A Food and Drug Administration proposed rule announced in late 2012 was a positive step in protecting one part of the food supply and a reminder to another segment. The rule, designed to protect the food supply from acts that could result in large-scale harm to public health, justifiably warranted the attention of the FDA because of the risk posed not only to public health, but also to the economy. The rule would require food facilities to identify and address areas of vulnerability in their processes where acts of terrorism would be most likely to occur, not unlike the Hazard Analysis and Critical Control Point programs required to ensure food-safety standards at federally inspected meat and poultry processing plants. The rule was the subject of a public meeting this past month and is available for public comment until March 31, 2014.
When announced in late December, the FDA pointed out that the rule did not apply to farms or food for animals, and that the goal “is to devise an approach that effectively protects the food supply in a practical, cost-effective manner,” according to Michael Taylor, FDA’s deputy commissioner for foods and veterinary medicine. The FDA action is a proactive approach to a looming threat that is all too easy to overlook. Indeed, this action should serve as a wake-up call to the US Dept. of Agriculture and the production and processing segments of the meat and poultry industry, which is at least as vulnerable as the companies overseen by the FDA.
In 2006, I was one of about 800 attendees of the International Symposium on Agroterrorism, where a consortium of government agents from the USDA, FDA, Federal Bureau of Investigation and Centers for Disease Control and Prevention came together with representatives from the food production and processing sectors to address the threat most felt would inevitably become a reality. A theme of teamwork among all the parties resonated at that year’s event, which led to three more symposiums in subsequent years.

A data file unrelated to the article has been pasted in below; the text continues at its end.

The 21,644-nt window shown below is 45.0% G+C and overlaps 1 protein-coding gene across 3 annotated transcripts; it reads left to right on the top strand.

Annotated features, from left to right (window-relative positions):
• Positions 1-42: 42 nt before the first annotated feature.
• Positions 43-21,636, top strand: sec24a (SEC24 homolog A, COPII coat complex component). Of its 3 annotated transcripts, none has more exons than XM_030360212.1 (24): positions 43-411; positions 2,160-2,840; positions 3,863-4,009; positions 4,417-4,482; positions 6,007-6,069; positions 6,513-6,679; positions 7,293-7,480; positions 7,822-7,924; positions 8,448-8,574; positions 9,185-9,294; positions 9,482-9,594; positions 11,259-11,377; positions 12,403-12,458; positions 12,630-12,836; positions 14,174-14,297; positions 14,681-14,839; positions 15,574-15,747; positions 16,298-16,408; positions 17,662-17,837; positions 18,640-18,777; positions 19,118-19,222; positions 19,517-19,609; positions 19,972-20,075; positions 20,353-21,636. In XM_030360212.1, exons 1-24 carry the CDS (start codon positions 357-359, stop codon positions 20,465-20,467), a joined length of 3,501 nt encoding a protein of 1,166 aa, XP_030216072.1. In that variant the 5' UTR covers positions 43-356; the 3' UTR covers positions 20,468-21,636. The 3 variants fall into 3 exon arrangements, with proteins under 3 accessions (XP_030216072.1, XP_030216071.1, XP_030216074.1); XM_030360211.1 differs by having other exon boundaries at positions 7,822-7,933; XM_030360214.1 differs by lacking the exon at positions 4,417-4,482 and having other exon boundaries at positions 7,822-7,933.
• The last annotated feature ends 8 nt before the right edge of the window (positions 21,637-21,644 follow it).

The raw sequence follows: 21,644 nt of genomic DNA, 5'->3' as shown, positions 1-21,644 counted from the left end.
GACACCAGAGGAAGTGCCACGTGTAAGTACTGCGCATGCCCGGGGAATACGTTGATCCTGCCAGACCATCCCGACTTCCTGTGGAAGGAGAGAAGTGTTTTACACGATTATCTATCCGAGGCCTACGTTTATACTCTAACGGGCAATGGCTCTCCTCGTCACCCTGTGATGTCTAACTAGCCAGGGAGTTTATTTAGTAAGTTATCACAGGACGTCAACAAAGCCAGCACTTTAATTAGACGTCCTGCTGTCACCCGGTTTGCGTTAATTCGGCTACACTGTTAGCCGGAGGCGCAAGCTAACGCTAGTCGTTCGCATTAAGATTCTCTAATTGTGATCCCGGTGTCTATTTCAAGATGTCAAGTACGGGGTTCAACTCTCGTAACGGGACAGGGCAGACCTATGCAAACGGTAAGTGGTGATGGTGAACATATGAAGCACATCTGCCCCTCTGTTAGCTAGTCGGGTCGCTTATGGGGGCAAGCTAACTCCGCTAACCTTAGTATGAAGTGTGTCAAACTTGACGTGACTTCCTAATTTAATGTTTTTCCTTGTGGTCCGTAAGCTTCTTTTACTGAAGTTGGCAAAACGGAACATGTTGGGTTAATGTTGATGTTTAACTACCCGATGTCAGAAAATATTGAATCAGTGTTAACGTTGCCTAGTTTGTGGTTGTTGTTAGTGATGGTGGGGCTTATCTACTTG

At the 2006 event, then-Secretary of Agriculture Mike Johanns said, “The USDA simply cannot do this alone,” when discussing the responsibility of protecting the nation’s food supply. “We have to prepare for the possibility that it could happen anywhere,” he said during a press conference I attended after his presentation. Since then, I have seen efforts to control threats in plants, including limiting access to vulnerable areas of facilities, securing shipments of supplies during transport and at shipping and receiving docks. Steps like these are effective, but vulnerabilities remain and the potential for disaster has not declined, especially in the segments the FDA proposal specifically disclaims: farms and food for animals. Recent estimates of the economic impact of an intentional outbreak of foot-and-mouth disease in the US top $50 billion. Recently, the global impact of other animal diseases, including avian influenza and Porcine Epidemic Diarrhea virus, provide ample proof that vigilance throughout the food supply chain is essential, across agencies, species and food types of all kinds.
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